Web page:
In 2007, a magazine article tried to illuminate the pecking order among the staff of New York’s new attorney general, Andrew Cuomo. Mr. Cuomo was, of course, first, followed by Steven Cohen, his chief of staff. In third, according to the magazine, was the “special assistant and deputy counsel,” an ambitious recruit from the Southern District named Benjamin Lawsky.
Inside the office, the ranking was treated like a joke, as such lists inevitably are. To honor Mr. Lawsky’s standing, a few of his colleagues bought a copy of I Am Third, the autobiography of former Chicago Bears running back Gale Sayers, blew up the cover, and superimposed Mr. Lawsky’s face on it.
But just because no one outside Mr. Cuomo’s inner circle actually knows exactly what Mr. Lawsky does—which is often the case with Cuomo aides, who are prized for their loyalty, competence and willingness to deflect all positive attention to the boss—it’s not wrong to suggest he occupies a special place in the governor’s firmament. His official titles were, respectively, “special assistant” and “chief of staff.” What that meant, in practice, was that whenever something had to get done, and Mr. Cuomo didn’t have the time, inclination or ability to handle it himself, Mr. Lawsky was entrusted to take care of it.
“To the extent there were specific cases which the governor wanted to handle directly or wanted to ensure day-to-day oversight at the highest level, the majority of the time it was Ben’s role to be the point person,” said Mr. Cohen. “He seems to me to be somebody whose legal guidance and his sense about government are so right on that the governor trusts him implicitly with, whether it’s the hot project of the day or something that needs to be delegated and paid attention to,” said Jennifer Cunningham, the powerful Democratic and labor operative and longtime Cuomo confidante. “I think often those are the projects that Ben was asked to head up, but I think he’s also fully in the thick of things in terms of all the other inner circle goings-on.”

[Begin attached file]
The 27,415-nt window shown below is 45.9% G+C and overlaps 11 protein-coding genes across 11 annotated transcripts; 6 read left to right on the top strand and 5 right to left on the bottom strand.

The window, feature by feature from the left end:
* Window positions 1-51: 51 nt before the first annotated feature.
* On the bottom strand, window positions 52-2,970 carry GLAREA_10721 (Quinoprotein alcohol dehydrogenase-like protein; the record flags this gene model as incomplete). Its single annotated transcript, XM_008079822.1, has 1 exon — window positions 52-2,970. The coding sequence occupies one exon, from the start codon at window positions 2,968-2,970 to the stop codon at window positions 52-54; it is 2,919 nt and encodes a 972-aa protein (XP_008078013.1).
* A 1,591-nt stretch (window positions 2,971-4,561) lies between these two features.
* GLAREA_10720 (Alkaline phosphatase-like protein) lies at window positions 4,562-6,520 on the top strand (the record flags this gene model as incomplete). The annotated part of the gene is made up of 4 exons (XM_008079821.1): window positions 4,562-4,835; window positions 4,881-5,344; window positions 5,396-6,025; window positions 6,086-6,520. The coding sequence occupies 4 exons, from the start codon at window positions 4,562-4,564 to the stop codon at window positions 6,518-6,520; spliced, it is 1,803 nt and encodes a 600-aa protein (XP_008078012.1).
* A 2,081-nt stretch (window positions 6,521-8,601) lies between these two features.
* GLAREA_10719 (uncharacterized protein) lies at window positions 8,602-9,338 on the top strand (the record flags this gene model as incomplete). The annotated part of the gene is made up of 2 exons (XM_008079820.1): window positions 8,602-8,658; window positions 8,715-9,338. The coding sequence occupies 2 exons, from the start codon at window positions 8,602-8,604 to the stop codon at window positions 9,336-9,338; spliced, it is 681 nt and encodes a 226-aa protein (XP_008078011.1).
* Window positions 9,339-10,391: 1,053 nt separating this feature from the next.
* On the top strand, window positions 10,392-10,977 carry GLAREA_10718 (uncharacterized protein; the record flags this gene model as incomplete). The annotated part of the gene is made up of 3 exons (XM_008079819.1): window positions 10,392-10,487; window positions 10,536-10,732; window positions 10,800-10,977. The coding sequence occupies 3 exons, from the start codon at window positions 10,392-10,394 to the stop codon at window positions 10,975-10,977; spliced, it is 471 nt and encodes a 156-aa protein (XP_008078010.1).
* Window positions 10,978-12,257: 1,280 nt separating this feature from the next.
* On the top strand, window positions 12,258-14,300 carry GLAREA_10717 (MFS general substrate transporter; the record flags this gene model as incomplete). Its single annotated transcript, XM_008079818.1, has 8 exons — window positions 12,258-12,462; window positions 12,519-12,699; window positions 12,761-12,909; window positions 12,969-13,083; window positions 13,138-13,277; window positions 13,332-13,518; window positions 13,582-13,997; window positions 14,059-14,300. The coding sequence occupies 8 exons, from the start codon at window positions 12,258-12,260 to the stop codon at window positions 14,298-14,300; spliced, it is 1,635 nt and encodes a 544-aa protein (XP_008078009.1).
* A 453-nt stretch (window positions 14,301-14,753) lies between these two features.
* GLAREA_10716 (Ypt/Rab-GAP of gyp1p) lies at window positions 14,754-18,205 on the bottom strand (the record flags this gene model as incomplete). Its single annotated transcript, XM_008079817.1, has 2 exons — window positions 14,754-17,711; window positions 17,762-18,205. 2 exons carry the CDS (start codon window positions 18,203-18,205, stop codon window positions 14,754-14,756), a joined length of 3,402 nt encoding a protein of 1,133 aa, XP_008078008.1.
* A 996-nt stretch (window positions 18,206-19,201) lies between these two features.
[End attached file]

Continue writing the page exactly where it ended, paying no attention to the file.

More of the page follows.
Mr. Lawsky’s wide-ranging brief is a reflection of the skill-set yielded by his prior experience with politics, policy and the press, and his potential to maximize the positive attention that would redound to a reticent Mr. Cuomo’s benefit. It is also a reflection of Mr. Lawsky’s sharing some attributes with Mr. Cuomo himself, namely a ferocious work ethic, a talent for public relations management and, significantly, a willingness to advance the cause, sometimes at the cost of relationships with colleagues and rivals.
And, while other top deputies have either slipped away to private practice (Mr. Cohen left last week) or continued in roughly their same role for the new governor, Mr. Lawsky has stayed, and risen.
Last month, he was unanimously confirmed as the first superintendent of the state’s new Department of Financial Services, a sprawling fiefdom that regulates the state’s insurance and banking industries, and one that will require Mr. Lawsky to transition from his decade as an aggressive prosecutor to being a more business-friendly regulator, capable of stoking the state’s economic engines.
In his new corner office on the 6th floor, overlooking the Staten Island Ferry Terminal, Mr. Lawsky, 41, recalled first meeting Mr. Cuomo, on Dec. 6, 2006—memorable for its being his future boss’s birthday. The attorney general-elect was turning 49 and was plotting his own political resurrection, following a disastrous 2002 campaign that many had expected would end his political career. Mr. Cuomo, a graduate of Albany Law School who had only briefly practiced, was recruiting a team of prestigious former prosecutors who he hoped could make the office speak for itself.
“It’s funny, the thing I remember most about the interview, he basically wanted to know what I was passionate about,” Mr. Lawsky recalled last month. “And I remember speaking about that, and then he sort of told me what he was passionate about. That was sort of the interview.”